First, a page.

Not only were we taught thoroughly about stds and ways to protect ourselves from infection and pregnancy (without them pushing abstinence on us) we were also taught about homosexual safe sex practices; and not even just for gay men, we were taught about safe-sex practices for queer women as well.
    Plus half of our sex-ed was taught by a lesbian (who also happened to be our gym teacher…)
    But then again, I went to a very liberal private school on the West Coast of Canada.

    • Also, we had discussions on the difference between sex and gender.

      god, I am so grateful for growing up where I did…

  24. I am went to a hippie school where my gay teacher said something very valuable to my current (almost) gold star status. “Only have sex, when you want it so bad, that you can’t stop yourself.” It’s kinda abstinence in the cool way. He also started the sex ed class, by saying that he was a good teacher in this subject since he had slept with both men and women. :)

  25. I never had “the talk” with my parents. Knowing my habits, they quietly left a book on the subject on a shelf where I’d be sure to find it. The mechanics were covered in 8 th grade health class, but nothing was said about contraception and the existence of homosexuality was not even mentioned.I was abysmally ignorant about the mechanics of sex until I was personally confronted with it in college. I thank my lucky stars that all this was before the era of HIV and that I made it through those years relatively unscathed. I am a huge supporter of comprehensive sex education, because kids deserve better than that.

  26. I know enough of America to know that marketing ANY part of health class/sex ed as “safe gay sex” will never make it through the system (unless it’s smuggled by some rogue teachers). that being said, I think some of the comments i’ve been seeing up here about teachers discussing various sex acts but not making them gender-specific, are awesome.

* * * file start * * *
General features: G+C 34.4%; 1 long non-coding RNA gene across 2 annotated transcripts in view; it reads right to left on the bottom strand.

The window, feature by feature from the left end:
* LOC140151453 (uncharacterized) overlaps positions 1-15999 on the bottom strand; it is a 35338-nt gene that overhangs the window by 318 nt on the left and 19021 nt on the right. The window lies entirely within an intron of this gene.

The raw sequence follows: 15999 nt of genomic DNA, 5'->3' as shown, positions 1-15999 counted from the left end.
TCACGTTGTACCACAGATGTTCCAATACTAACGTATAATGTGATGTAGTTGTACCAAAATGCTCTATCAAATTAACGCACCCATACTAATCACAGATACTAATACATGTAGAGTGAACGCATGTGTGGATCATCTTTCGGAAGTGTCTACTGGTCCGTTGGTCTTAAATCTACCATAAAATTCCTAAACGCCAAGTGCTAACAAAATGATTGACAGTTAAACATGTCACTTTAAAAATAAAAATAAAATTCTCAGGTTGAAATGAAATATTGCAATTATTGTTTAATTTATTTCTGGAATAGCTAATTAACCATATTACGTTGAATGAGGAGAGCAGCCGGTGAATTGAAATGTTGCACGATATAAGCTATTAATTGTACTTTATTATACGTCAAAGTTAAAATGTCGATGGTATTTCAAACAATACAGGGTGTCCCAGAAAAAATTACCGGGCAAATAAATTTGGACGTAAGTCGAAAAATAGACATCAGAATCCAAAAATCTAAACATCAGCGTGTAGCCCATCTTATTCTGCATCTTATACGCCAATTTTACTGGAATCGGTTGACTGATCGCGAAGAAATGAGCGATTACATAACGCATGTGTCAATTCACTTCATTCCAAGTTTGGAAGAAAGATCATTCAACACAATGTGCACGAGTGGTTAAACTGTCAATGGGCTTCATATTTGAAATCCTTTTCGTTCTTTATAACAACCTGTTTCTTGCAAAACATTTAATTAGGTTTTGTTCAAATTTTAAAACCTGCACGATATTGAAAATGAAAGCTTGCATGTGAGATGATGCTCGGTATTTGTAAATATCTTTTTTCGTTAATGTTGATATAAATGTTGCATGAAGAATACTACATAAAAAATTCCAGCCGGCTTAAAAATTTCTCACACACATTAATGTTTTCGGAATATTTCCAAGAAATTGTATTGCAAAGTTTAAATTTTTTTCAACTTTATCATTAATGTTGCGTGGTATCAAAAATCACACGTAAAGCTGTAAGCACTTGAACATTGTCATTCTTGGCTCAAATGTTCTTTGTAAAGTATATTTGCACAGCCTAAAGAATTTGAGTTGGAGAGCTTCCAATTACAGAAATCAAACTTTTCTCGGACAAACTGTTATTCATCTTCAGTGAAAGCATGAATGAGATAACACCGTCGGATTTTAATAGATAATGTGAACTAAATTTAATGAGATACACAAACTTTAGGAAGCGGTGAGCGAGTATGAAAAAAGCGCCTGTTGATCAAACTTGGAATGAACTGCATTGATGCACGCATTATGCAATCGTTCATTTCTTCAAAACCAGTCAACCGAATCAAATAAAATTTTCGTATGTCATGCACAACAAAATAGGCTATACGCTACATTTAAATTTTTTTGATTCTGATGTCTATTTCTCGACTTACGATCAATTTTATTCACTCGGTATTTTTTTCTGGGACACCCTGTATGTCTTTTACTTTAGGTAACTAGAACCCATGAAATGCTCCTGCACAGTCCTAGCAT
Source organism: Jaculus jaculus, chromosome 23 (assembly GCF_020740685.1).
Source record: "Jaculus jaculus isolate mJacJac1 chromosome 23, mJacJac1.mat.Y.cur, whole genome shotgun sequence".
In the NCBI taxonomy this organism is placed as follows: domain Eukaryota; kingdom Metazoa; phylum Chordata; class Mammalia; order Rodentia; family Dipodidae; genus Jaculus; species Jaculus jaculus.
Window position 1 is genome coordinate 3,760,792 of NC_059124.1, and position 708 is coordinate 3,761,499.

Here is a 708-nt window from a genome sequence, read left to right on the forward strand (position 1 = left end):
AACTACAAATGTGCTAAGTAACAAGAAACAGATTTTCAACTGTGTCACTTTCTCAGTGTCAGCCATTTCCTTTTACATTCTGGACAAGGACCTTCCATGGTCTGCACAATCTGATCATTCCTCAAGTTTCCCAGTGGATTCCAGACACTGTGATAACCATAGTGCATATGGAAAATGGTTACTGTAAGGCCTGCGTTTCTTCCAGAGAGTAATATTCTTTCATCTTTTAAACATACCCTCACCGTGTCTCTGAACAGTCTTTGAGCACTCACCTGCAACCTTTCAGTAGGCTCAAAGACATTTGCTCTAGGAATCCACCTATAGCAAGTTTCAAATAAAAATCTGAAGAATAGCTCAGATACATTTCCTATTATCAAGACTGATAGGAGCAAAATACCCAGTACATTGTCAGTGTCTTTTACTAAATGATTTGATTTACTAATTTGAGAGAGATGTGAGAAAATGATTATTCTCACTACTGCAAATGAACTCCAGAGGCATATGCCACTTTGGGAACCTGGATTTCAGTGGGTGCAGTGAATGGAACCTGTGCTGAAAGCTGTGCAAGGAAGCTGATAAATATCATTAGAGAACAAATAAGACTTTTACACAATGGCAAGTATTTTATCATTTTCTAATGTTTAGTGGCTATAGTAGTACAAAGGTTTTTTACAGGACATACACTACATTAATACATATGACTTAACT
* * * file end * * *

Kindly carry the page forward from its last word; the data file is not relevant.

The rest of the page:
i grew up in the white/asian, liberal suburbs of silicon valley, CA, and i was totally sheltered. though i heard a lot about bill clinton, the sierra club, and recycling in that era, i never had “the talk” with my mom about sex. things that stand out to me from sex ed are:

    1) 5th grade my history teacher putting a condom on a banana and showing us how to put in a tampon
    2) 7th grade a thermal imaging of a straight couple having sex (no clue how they got a camera in her uterus for the big moment, but for many years afterwards i thought PIV sex only involved one big thrust and that was it)
    3) 9th grade at my catholic high school with my lesbian pe teacher showing us a video about how the aids virus replicates and destroyed t-cells. been paranoid about that ever since.

    does our country need a sex ed makeover?? fuck. YES.

  27. haha sex-ed was a joke. they did include gays and our teacher basically told us that it does’t matter WHO you have sex with, there’s always a risk of STDs. so that was okay, but what was weird was that we were shown a video of a girl debating whether she should have sex, and she kept getting followed by a little girl in a white dress,(which i guess was supposed to represent her virginal conscious) which just seemed fucking creepy to me. where do these people get these videos?!
    anyways, i learned more in that episode of roseanne when dj and that girl from the l word are making out and she pulls out a condom. i loved that show.

  28. I had abstinence-only sex ed from 6th through 8th grade.

    In 6th grade, I had no idea what a condom was and spent the entire time baffled by the fact that everyone else seemed to know what one was.

    In 7th grade, the fact that our virginity was like a “million dollar vase” (read: vaaahhhhz) was drilled into our heads.